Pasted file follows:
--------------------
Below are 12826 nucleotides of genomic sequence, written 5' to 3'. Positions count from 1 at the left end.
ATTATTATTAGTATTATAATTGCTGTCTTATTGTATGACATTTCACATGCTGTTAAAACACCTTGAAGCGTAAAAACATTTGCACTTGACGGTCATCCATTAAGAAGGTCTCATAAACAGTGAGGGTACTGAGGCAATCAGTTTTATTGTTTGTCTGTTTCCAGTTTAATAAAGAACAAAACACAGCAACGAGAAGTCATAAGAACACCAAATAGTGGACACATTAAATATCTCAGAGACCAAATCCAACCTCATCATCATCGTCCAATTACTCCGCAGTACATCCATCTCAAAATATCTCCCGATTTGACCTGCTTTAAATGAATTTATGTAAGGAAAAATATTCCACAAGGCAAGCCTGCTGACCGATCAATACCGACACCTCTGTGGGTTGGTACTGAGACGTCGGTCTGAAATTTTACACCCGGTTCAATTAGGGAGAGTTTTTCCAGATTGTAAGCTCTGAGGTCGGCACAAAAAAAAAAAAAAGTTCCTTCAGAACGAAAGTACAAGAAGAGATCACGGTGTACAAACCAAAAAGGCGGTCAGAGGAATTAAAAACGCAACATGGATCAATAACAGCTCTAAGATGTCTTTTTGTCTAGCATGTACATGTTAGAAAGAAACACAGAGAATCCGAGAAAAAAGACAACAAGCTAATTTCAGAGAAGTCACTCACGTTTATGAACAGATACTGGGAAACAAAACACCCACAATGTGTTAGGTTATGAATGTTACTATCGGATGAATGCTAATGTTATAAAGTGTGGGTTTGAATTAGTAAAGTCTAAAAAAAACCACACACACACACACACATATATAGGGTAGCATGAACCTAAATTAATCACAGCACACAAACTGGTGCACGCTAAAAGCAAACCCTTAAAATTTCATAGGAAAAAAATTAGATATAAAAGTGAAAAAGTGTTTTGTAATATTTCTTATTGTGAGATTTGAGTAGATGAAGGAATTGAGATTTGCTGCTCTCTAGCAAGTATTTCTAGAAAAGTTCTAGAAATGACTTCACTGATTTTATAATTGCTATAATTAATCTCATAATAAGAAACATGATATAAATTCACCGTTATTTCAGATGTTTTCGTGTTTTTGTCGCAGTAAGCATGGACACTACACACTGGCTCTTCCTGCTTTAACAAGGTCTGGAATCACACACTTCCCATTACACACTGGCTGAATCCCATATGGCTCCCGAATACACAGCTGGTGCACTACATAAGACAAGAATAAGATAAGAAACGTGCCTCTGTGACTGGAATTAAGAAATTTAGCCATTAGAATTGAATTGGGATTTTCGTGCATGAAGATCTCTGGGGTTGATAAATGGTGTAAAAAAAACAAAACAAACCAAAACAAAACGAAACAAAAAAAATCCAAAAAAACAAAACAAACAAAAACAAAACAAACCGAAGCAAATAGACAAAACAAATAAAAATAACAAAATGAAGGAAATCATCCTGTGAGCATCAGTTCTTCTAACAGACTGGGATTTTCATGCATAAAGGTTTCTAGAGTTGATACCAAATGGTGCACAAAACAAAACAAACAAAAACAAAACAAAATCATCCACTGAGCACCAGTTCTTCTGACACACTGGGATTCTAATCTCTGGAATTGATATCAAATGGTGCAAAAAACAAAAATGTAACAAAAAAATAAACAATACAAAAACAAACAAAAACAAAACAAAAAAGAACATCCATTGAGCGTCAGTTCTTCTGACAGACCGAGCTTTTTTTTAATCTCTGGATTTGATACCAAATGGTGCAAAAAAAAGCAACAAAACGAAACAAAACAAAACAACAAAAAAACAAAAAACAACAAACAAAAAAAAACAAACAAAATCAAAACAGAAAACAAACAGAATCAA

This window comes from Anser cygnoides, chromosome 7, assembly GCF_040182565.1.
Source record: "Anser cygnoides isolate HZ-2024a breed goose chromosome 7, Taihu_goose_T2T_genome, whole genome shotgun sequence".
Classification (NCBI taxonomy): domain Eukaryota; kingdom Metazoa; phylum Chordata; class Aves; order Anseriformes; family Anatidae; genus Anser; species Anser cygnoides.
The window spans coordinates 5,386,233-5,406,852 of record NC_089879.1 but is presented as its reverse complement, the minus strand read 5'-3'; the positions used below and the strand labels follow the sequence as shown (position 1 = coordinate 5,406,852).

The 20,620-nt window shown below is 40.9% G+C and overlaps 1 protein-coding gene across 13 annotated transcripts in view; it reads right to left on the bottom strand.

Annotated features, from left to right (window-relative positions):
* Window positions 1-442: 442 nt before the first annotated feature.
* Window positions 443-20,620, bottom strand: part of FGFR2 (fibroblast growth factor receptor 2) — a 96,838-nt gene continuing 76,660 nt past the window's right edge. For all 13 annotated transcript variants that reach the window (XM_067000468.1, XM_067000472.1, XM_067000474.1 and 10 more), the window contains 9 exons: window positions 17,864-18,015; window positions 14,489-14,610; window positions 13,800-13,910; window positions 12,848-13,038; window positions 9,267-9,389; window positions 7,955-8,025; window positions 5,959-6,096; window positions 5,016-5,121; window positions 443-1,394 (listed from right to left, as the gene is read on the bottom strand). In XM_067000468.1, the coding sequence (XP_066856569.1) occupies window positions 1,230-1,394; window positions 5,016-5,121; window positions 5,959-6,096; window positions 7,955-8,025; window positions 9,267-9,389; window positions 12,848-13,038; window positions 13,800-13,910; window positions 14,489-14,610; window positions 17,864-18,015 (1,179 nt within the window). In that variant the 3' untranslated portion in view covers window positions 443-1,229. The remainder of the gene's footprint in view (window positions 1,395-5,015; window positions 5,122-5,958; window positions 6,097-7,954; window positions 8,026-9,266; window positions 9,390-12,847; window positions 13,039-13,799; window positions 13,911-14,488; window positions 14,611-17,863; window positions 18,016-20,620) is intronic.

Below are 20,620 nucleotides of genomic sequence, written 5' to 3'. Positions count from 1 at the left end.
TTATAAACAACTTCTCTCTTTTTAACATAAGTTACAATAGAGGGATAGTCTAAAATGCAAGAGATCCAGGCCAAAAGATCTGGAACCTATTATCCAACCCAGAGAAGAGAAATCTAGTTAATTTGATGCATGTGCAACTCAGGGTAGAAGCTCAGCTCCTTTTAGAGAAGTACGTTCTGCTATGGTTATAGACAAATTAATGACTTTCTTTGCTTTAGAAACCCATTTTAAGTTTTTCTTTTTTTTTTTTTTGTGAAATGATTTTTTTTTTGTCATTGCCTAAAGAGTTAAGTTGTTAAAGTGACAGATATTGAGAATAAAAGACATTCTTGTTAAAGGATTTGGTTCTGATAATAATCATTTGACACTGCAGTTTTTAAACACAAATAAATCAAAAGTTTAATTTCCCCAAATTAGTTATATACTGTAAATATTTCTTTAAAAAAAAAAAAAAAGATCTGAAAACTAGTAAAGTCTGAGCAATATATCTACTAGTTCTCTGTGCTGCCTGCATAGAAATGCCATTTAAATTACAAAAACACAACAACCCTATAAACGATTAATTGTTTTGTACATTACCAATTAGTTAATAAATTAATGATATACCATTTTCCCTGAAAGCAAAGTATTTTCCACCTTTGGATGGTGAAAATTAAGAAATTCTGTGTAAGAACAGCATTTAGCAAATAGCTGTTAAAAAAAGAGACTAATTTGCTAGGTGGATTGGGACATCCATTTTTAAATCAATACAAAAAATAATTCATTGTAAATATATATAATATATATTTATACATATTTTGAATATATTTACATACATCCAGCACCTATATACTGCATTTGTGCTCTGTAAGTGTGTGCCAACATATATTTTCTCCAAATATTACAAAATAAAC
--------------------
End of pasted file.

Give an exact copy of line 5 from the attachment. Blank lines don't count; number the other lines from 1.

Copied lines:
Classification (NCBI taxonomy): domain Eukaryota; kingdom Metazoa; phylum Chordata; class Aves; order Anseriformes; family Anatidae; genus Anser; species Anser cygnoides.